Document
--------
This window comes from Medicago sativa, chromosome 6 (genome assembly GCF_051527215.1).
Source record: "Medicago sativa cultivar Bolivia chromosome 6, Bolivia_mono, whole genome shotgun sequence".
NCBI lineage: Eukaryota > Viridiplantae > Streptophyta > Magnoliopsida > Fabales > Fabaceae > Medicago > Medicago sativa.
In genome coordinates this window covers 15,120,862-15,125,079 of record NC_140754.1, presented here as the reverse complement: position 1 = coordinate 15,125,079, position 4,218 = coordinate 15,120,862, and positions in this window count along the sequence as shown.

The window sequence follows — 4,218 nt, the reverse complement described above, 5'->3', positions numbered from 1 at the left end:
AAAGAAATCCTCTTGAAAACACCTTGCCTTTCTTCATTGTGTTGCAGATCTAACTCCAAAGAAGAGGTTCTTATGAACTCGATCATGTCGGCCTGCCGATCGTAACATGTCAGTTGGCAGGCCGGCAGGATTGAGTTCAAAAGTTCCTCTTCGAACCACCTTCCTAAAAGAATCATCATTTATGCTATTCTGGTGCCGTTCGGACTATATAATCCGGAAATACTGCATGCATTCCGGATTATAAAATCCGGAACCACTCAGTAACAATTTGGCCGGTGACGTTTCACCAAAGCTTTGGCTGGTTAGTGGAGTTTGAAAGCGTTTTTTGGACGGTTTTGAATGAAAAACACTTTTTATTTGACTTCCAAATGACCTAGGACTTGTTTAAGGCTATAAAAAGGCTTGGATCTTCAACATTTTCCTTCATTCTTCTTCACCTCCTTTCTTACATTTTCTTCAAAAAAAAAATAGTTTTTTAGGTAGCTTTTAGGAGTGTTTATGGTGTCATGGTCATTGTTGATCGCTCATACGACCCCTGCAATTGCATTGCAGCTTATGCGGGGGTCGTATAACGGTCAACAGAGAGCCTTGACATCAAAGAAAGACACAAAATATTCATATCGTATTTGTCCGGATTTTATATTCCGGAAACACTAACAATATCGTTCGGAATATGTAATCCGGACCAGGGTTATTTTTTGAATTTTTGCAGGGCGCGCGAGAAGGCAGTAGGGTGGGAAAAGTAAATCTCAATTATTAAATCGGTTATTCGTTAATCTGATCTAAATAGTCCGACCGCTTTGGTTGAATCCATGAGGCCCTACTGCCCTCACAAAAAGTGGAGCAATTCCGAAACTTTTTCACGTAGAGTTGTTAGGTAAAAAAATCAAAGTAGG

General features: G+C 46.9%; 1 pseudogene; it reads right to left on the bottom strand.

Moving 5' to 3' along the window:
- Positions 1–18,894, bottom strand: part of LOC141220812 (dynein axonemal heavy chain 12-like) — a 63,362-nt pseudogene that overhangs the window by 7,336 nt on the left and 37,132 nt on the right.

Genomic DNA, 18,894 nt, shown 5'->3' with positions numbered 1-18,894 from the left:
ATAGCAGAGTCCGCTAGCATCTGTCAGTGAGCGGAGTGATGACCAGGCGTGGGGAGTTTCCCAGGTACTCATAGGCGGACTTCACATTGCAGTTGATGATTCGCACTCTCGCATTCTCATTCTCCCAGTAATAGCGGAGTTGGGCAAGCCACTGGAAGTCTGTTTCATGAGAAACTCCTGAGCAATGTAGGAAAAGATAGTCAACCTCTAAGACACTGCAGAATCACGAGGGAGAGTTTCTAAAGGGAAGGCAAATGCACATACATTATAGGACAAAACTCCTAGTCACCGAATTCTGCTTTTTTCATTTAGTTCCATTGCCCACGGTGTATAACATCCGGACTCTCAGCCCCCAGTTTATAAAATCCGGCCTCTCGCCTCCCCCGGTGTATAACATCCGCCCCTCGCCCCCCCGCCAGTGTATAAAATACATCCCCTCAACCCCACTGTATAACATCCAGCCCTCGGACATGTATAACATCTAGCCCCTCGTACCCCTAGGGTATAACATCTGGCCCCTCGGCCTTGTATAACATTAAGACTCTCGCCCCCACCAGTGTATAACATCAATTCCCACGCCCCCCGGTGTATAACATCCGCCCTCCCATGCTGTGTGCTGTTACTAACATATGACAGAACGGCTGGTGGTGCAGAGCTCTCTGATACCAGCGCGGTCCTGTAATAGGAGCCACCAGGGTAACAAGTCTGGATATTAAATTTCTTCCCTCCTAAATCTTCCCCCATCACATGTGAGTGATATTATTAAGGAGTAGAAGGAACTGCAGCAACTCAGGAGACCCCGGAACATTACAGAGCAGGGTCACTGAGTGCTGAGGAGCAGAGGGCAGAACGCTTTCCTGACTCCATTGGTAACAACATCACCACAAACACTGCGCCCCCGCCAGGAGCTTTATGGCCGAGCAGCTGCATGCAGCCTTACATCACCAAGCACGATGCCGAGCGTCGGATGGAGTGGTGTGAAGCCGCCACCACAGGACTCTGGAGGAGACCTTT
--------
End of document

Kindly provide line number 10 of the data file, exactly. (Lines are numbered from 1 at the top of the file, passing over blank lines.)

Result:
Genomic DNA, 18,894 nt, shown 5'->3' with positions numbered 1-18,894 from the left: